|Vintage Pulp||Jan 11 2012|
European publishers, like Italy’s Tecnografica, often used celebrities on their book covers. Here’s a favorite example—Swiss actress Ursula Andress on the cover of the illustrated giallo Invito alla violenza, by Hugh Pentecost, aka Judson Pentecost Phillips, aka Phillip Owen. The shot is from a 1965 photo series, another frame of which appeared in Spain’s Triunfo magazine. We don’t know whether the series was shot for Triunfo and rented by Tecnografica, or vice-versa. Possibly neither. It could have been shot as a promo series and sold to both Triunfo and Tecnografica. Alternatively, maybe Tecnografica simply appropriated the image. We only suggest that because we can’t think of any reason Ursula Andress would have needed to gnaw grass on the cover of a cheapie giallo three years after she appeared in Dr. No. Maybe we’ll find out the answer to that one later. In the meantime, we’re working on an aggregate post of celeb covers, which we’ll get up soon.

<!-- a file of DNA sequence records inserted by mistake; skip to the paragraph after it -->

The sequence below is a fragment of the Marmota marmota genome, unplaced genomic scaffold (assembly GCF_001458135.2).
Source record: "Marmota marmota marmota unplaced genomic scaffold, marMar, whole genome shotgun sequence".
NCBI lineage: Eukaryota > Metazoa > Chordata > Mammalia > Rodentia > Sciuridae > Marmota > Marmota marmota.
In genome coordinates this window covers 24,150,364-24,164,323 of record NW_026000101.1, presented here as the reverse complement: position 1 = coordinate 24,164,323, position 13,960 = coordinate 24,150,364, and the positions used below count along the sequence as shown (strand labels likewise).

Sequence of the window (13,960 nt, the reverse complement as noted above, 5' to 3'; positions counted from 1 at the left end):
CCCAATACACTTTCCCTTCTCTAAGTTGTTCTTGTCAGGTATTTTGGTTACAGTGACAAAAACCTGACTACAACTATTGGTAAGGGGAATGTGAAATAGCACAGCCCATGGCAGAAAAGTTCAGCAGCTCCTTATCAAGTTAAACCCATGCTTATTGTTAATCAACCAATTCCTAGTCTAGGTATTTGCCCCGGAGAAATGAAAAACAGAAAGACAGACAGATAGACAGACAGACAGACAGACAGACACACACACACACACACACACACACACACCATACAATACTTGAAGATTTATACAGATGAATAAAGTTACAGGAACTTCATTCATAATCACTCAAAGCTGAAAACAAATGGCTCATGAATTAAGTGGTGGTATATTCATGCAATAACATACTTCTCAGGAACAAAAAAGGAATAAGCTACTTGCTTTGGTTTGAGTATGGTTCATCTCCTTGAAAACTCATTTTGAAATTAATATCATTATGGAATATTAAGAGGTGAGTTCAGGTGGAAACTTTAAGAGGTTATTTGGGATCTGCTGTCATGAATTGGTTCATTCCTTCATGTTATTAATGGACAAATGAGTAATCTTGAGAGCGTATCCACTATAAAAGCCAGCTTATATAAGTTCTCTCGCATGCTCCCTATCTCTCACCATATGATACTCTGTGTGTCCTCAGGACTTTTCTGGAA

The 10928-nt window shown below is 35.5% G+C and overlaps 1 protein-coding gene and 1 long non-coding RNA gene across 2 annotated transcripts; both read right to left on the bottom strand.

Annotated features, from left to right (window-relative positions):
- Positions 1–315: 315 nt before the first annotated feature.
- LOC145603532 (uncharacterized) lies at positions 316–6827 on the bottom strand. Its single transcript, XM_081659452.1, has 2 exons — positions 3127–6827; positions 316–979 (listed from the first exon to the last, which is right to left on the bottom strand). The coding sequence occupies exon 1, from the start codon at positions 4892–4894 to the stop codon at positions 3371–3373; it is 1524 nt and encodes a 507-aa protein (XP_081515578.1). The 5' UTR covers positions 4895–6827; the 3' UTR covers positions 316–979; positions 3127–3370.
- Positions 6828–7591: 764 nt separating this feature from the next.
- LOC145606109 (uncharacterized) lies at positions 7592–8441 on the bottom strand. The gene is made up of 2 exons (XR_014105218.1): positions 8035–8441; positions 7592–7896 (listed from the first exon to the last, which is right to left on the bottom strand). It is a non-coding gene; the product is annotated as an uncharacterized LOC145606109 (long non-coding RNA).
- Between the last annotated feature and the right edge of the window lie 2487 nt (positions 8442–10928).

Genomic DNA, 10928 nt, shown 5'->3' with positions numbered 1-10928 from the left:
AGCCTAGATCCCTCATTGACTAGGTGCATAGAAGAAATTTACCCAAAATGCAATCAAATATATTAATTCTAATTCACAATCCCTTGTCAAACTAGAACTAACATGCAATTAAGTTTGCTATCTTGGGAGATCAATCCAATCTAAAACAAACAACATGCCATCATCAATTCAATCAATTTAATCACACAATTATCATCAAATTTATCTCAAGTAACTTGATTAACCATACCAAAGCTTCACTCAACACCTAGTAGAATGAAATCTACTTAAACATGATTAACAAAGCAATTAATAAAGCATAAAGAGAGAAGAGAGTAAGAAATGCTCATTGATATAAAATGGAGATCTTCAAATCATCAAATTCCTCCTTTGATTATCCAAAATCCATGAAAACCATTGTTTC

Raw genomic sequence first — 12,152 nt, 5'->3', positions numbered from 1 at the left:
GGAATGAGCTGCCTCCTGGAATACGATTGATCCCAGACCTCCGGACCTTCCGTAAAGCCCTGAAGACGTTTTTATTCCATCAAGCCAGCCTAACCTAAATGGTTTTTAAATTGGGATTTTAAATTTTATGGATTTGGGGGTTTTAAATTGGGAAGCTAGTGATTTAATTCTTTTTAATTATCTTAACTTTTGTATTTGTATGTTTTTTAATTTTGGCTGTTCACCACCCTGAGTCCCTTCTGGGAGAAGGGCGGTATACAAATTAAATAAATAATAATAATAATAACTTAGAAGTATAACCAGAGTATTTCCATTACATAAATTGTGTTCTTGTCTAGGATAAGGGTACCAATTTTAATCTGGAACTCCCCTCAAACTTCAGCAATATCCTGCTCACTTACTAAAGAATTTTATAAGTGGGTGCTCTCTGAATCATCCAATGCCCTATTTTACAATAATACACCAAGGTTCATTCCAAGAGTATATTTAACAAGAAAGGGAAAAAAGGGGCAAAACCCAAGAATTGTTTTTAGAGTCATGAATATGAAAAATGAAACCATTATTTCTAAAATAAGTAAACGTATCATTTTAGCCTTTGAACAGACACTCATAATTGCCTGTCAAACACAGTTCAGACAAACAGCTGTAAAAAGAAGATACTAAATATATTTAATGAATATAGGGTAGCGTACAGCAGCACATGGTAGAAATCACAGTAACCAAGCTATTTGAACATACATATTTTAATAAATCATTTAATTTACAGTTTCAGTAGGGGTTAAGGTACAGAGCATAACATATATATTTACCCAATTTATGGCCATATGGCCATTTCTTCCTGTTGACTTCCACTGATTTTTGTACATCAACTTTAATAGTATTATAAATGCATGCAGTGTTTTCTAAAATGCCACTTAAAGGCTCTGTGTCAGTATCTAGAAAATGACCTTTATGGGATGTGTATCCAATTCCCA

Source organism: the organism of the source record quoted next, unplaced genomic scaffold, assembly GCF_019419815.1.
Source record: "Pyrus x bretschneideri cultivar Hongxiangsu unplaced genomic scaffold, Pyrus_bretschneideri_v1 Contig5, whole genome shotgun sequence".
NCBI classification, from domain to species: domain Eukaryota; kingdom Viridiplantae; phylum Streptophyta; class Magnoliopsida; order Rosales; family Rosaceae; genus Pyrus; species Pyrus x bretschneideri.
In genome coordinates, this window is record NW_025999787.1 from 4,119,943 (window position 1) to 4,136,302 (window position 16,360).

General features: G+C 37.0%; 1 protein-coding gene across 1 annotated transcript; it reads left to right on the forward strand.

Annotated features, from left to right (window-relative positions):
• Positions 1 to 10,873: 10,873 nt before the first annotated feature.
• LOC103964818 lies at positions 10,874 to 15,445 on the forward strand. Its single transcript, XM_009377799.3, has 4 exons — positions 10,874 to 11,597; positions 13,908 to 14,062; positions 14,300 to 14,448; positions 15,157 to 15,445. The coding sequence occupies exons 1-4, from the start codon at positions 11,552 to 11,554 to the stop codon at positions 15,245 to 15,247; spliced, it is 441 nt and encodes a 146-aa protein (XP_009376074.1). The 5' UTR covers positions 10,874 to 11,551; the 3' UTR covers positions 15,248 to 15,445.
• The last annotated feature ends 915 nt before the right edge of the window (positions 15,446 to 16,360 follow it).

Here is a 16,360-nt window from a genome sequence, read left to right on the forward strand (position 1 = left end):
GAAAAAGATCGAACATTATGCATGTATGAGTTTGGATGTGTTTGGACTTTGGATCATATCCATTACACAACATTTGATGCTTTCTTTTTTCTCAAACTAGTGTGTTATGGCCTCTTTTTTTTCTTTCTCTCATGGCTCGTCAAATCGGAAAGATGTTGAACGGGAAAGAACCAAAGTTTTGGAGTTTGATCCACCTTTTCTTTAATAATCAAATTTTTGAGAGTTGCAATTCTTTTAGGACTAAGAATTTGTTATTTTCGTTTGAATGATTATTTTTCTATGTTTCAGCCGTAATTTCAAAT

Update: Rafael wrote in with this: I suggest that these are promotional photos for 4 for Texas (USA 1963), freely appropriated by magazines everywhere.
And indeed he is right. Once we knew the movie we found many more promo shots of Andress wearing the same outfit. 4 for Texas also starred Frank Sinatra and Dean Martin, as well as Anita Ekberg, which all sounds worthwhile to us. We will defnitely screen a copy of it. Thanks Rafael, for the help.
|Vintage Pulp||Dec 24 2011|
Above, a Japanese poster for the original Ocean’s Eleven, with Frank Sinatra, Dean Martin, Angie Dickinson, Sammy Davis, Jr., et.al., in a tale of the ultimate Las Vegas casino heist, which is basically just a flimsy excuse for the boys to sing, joke, drink, and look cool. They're great at all of those, and the movie is great too. It opened in Tokyo today in 1960.